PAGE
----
I am slowly reading Wilding by Isabella Tree, an account of her family’s revolutionary transformation of the grounds of their English stately home from intensive farming to a wild natural landscape. The chapter I just finished saw them visit the Oostvaardersplassen in the Netherlands to see how grazing animals were used to manage and improve the nature reserve.

Cattle, ponies and deer are allowed to graze freely at the Oostvaardersplassen, and the original idea was for the animals to be allowed to live and die as they would without human intervention. Some people were appalled at the sight of sick and dying animals, so a compromise was made that ailing cattle and ponies would be euthanized and their bodies incinerated, but the deer would be allowed to die naturally, their carcasses feeding foxes, birds and rodents, insects and bacteria, and the bones breaking down to release valuable nutrients into the soil.

When I think of my impact on the planet in my 54 years of being a consumer, the thoughtless way I have bought and discarded endless things, I am overwhelmed with the notion that in my infinitesimal amount of time on the planet, I have probably left behind more garbage than all the animals and birds and fish and insects that ever lived combined. Those creatures created nothing that would last forever, whereas I have purchased and tossed away thousands of pounds of plastic and metal that will probably never really disappear. I am simultaneously the most power creature in hundreds of millions of years and the most foolish.

I had the option to do good things with my life, to make good choices, and I chose to spend part of it creating a lasting legacy of greed and thoughtlessness, the sleepwalking loop of shopping and discarding, over and over. I think about this a lot. I wonder how I can do better now that I know better, and how can I make up for my past.

I can hear birds chirping their goodnight songs right now, the robins telling me about their day and their wishes for tomorrow, free of possessions beyond a temporary nest that will eventually dissolve back into the ground, and free of the shame of leaving behind things that never really mattered in the first place. Free to sing.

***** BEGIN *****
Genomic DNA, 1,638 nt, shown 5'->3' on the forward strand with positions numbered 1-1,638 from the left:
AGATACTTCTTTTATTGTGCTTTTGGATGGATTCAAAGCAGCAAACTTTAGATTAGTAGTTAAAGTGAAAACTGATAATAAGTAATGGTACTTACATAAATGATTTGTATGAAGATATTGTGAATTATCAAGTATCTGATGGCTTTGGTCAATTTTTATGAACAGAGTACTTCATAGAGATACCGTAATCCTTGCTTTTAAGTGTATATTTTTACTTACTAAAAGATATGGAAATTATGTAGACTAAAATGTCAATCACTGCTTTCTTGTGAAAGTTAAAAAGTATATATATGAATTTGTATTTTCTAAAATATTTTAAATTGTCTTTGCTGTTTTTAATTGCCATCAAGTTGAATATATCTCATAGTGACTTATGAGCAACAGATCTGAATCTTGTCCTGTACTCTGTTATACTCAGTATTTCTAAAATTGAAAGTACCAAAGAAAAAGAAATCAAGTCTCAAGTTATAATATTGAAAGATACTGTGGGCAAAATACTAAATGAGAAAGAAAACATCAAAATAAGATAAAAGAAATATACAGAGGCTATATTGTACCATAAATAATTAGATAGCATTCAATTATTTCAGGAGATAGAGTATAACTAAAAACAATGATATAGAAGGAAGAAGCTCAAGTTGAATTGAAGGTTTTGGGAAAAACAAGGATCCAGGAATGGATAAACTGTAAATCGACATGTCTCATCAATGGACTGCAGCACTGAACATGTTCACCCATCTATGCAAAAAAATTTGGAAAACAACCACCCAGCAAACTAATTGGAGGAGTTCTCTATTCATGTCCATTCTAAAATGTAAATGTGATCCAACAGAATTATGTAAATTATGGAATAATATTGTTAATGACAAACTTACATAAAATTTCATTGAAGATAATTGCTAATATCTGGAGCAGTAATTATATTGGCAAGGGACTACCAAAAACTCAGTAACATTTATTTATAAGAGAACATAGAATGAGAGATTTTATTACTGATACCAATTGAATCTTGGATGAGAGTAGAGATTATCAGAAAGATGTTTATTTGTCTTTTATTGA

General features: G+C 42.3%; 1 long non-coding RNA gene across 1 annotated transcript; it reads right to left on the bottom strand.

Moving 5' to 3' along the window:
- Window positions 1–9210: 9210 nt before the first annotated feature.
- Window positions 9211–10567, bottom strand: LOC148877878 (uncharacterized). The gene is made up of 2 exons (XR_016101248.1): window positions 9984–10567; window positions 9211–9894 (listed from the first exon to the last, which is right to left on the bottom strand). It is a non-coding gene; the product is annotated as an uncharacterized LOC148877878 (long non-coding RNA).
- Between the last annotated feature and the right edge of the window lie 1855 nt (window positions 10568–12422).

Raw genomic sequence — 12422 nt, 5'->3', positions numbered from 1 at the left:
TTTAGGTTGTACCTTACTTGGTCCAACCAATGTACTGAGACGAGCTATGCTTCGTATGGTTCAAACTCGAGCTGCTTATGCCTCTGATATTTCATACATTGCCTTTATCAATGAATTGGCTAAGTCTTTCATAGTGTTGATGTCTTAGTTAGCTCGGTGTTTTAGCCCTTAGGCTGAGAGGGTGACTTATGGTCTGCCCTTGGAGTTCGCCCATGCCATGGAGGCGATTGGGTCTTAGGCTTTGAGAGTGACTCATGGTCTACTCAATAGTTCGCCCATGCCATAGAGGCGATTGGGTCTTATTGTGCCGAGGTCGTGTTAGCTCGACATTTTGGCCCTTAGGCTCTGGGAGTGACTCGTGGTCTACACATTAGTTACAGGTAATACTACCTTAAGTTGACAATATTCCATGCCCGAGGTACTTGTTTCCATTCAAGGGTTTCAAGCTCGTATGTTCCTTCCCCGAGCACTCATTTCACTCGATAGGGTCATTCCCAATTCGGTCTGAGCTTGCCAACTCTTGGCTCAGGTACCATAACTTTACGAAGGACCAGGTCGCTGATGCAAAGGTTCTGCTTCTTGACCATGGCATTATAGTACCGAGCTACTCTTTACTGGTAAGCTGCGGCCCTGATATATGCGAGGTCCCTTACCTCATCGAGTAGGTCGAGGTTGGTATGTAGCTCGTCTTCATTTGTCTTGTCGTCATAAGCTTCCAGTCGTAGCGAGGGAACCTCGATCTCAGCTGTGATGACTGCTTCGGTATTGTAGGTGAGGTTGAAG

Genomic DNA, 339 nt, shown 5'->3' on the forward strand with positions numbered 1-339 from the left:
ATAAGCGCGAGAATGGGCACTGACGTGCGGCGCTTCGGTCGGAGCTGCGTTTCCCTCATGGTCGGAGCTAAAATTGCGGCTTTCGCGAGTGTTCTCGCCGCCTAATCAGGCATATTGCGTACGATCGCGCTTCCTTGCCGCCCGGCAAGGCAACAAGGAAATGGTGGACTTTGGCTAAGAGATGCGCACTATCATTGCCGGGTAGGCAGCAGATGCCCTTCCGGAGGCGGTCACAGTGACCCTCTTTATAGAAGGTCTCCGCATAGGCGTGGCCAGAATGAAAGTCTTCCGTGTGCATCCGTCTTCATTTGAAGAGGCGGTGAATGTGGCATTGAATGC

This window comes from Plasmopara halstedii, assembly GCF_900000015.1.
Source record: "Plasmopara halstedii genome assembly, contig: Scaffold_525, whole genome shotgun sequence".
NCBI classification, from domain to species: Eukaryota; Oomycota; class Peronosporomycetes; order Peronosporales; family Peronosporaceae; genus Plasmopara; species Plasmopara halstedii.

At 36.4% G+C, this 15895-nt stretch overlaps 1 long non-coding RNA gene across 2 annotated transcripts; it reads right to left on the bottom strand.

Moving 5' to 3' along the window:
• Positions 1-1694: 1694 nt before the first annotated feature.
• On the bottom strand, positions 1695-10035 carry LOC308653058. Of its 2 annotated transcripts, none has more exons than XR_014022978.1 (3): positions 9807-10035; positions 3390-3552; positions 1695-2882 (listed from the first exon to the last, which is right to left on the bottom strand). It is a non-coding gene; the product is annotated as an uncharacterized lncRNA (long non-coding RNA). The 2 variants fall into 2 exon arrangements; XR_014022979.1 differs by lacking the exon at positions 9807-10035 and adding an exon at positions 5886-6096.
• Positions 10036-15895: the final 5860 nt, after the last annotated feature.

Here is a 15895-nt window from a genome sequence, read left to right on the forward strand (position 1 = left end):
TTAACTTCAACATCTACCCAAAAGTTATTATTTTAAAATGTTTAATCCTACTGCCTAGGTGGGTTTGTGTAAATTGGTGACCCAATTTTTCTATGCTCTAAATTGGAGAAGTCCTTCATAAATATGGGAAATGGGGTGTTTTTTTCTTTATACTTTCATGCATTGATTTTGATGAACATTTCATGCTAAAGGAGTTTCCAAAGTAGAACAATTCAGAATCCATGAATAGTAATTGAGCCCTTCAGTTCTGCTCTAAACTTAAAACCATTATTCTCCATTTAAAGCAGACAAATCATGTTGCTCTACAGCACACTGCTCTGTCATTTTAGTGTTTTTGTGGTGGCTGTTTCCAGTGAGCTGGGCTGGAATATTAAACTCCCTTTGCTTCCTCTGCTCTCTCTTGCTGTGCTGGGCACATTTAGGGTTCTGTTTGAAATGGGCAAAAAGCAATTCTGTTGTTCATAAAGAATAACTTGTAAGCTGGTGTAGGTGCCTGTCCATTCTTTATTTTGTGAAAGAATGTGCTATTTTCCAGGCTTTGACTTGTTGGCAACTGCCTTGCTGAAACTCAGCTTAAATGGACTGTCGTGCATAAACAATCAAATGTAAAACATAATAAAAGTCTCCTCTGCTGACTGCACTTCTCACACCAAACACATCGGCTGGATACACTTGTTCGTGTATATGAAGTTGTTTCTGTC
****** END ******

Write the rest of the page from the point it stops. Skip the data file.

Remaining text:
Trap smasher

I took my mother to visit a friend of ours on an extremely windy day last week, and our journey allowed us a brief glimpse of the ocean surf pounding against the Sandhills, the barrier sand dunes the protect our coastline at this end of PEI. It was a dramatic sight, and my mother said, “That’s what they used to call a trap smasher.”

I didn’t remember hearing that phrase before, but it makes sense, as those kinds of roiling seas will tangle lobster gear and can certainly end up smashing lobster traps. T.K. Pratt’s Dictionary of Prince Edward Island English includes “trap smasher”, saying it’s a noun frequent in Egmont (the federal electoral riding where we live) and is:

In lobster fishing, a severe wind storm during the fishing season.

So, technically, trap smashers can only occur along our section of the north side of PEI between May 1 and June 30, the spring lobster fishing season here. We, of course, ignore and never discuss the weather the other 10 months of the year (lol!).

My father and I bringing in unsmashed lobster traps circa 1980.

Freeland WI

My mother attended her Women’s Institute’s annual meeting last evening, and they decided to disband after 99 years of continuous service. My mother joined in 1942 when she was 20, right before she enlisted in the Royal Canadian Air Force Women’s Division for service during the Second World War. She has loved being a WI member.

I think at one time almost every school district on PEI had a Women’s Institute to support the school and community, and pretty much every rural community had a one-room school, so that was a lot of WI groups. They were both a fundraising group and a social outing at a time when most rural woman were working at home. They would fundraise to keep their school in tip-top shape, and when consolidation in the 1960s and 70s closed small rural schools, many WIs bought the buildings from the government for a dollar and turned them into community halls. There were at least 22 WIs in our area, but that number has slowly dwindled and now 2 remain, Poplar Grove/McNeills Mills and Port Hill.

I never joined the WI. I was too young when I left for university, and when I moved back 20 years ago, there were no members my age, so I just didn’t join. I now feel like I have missed out on something important.

But I fondly remember the WI meetings that were held in our home when I was a child. I would sit in the corner and watch and listen to it all, the reports from the different committees, the education program on different topics of interest to country women, the discussions on what fundraiser they would hold next: a goose supper, a variety concert, make a quilt and sell raffle tickets on it, a bake sale. There was always tea and sandwiches and sweets and lots of chitchat after the meeting ended. It was up to the hostess to make “the lunch”, and my mother was a generous and excellent cook, so it was always a good feed! I would pass the plates of sandwiches from great aunt to great aunt to neighbour to cousin, all of them calling me “Thelma dear”, smiling, laughing. They would discuss who was sick and who had died and who was taking a trip, the price of things nowadays, wasn’t it hot/cold/mild/windy/dry/rainy.